Plant Potatoes

Tell Your Story

treeStory telling has been a part of many ancient cultures, as well as ours today. We learn from those who have gone before us and have the opportunity to teach those in our lives today more about who we are. The oral tradition supports itself in each societies language. Our words are critical to the development of those little lives we touch each day, too. We know how important it is to choose our words wisely, especially when little ears are around, but what else do our words teach our children?

I want my children to know that positive stories of my past (although it is so easy to want to warn them about certain things that weren’t so positive). Like how I used to walk in the creek for well over a mile, pretending I was on an expedition. Or how I sat in the nestled corner of my room on my tiny apple computer pretending I was a business woman. Or how I loved to write poetry, even at a young age. As they get older, I can share that my first real kiss from a boy was in Italy and how terrified I was. Or how their grandparents taught me how to drive.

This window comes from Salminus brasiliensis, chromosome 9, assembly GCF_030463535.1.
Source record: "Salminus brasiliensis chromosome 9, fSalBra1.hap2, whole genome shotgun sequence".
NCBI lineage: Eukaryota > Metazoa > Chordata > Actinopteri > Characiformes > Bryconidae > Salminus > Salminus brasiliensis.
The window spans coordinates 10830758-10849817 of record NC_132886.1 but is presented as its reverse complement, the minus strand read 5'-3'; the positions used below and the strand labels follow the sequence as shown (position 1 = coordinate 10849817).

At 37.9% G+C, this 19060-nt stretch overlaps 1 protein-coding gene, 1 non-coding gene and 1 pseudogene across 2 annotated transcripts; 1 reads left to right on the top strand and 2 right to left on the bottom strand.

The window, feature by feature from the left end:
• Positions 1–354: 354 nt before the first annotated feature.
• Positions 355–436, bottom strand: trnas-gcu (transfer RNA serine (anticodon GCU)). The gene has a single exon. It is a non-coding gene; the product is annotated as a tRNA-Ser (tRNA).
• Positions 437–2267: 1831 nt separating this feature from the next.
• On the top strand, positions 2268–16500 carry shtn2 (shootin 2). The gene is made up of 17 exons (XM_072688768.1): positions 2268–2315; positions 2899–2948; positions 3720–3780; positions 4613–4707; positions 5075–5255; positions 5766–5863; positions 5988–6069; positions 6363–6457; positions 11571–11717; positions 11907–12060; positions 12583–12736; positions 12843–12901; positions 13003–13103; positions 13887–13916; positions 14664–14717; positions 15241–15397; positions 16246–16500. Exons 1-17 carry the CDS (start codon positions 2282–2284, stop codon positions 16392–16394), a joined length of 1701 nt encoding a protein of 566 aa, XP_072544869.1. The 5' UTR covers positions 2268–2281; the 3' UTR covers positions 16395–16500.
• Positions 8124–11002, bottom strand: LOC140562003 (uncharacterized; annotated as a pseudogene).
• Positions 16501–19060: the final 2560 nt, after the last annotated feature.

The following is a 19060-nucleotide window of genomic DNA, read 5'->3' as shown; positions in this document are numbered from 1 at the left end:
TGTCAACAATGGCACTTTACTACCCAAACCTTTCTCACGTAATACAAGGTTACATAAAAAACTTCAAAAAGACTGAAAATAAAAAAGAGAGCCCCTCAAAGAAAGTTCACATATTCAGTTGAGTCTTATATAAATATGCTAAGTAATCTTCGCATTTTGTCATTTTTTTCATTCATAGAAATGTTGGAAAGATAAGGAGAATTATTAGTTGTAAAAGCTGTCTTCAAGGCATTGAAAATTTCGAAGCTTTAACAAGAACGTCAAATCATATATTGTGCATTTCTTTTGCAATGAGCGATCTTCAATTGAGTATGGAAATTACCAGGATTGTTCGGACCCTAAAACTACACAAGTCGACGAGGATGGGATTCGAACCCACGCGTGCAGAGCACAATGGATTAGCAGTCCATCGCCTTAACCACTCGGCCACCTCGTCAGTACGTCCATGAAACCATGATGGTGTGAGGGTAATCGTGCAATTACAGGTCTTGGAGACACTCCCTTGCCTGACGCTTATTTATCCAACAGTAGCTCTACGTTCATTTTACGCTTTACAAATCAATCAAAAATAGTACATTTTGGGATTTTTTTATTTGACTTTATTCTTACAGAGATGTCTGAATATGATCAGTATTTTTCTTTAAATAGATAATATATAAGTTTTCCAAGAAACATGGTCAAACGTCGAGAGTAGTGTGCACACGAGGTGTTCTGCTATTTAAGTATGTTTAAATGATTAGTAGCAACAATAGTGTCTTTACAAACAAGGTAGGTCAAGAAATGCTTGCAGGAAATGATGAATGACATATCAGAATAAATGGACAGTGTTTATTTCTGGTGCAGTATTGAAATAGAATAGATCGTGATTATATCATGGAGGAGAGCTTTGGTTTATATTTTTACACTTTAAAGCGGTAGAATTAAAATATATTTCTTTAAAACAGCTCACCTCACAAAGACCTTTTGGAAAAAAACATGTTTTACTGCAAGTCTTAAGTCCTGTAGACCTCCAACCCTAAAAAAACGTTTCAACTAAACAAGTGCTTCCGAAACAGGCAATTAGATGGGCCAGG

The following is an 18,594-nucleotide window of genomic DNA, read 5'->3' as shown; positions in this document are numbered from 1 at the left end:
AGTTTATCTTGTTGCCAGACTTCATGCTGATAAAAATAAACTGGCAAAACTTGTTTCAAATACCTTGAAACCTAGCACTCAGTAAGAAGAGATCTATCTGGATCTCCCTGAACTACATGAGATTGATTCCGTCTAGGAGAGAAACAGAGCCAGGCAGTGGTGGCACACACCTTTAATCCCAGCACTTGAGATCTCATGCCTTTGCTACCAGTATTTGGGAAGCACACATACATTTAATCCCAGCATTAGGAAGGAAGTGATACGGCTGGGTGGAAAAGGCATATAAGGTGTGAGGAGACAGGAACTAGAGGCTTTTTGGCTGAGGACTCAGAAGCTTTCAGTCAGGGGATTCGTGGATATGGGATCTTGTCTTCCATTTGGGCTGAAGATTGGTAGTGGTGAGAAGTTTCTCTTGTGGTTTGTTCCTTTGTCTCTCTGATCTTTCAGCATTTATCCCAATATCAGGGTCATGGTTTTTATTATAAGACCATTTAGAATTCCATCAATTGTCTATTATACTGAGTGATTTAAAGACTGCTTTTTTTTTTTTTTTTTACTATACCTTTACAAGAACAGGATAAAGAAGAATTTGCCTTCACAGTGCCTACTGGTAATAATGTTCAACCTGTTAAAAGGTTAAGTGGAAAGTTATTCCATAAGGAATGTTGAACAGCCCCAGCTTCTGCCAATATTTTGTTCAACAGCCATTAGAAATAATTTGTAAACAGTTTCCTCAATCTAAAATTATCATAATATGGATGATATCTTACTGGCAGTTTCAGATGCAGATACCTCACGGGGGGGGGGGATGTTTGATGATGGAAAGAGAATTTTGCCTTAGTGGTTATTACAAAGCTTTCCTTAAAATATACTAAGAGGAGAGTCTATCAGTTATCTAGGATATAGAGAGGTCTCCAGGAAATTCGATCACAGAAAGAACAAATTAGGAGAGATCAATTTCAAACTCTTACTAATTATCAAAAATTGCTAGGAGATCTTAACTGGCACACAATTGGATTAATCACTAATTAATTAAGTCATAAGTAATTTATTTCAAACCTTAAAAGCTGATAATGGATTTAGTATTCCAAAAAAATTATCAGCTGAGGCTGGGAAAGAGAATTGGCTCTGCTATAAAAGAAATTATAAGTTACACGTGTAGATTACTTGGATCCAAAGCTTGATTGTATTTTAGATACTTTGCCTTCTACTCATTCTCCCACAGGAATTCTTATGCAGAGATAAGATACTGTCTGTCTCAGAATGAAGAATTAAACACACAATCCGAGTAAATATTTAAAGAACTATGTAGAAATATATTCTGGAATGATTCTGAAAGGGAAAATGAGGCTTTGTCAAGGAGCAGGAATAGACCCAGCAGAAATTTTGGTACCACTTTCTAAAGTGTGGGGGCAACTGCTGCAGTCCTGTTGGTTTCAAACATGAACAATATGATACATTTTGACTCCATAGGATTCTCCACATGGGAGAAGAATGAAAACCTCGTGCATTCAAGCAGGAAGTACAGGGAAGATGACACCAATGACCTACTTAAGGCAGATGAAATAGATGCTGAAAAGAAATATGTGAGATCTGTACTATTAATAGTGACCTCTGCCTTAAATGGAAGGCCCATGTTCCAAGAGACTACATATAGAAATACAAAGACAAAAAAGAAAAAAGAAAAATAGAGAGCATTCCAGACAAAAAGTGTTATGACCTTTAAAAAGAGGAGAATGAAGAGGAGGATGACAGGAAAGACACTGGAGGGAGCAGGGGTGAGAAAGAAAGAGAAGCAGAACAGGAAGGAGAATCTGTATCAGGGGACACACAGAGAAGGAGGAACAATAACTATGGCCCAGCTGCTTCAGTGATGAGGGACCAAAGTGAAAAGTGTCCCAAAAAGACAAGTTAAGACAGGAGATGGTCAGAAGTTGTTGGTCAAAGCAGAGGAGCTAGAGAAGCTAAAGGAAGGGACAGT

When we tell stories about our lives (and the live of those in our family that have gone before us), our children get a sense of where they came from and where they can go. I hope they always feel like they can go anywhere… because that’s what I believe they can do.

Potato of the day: Tell your story, that others may be inspired to live their own.


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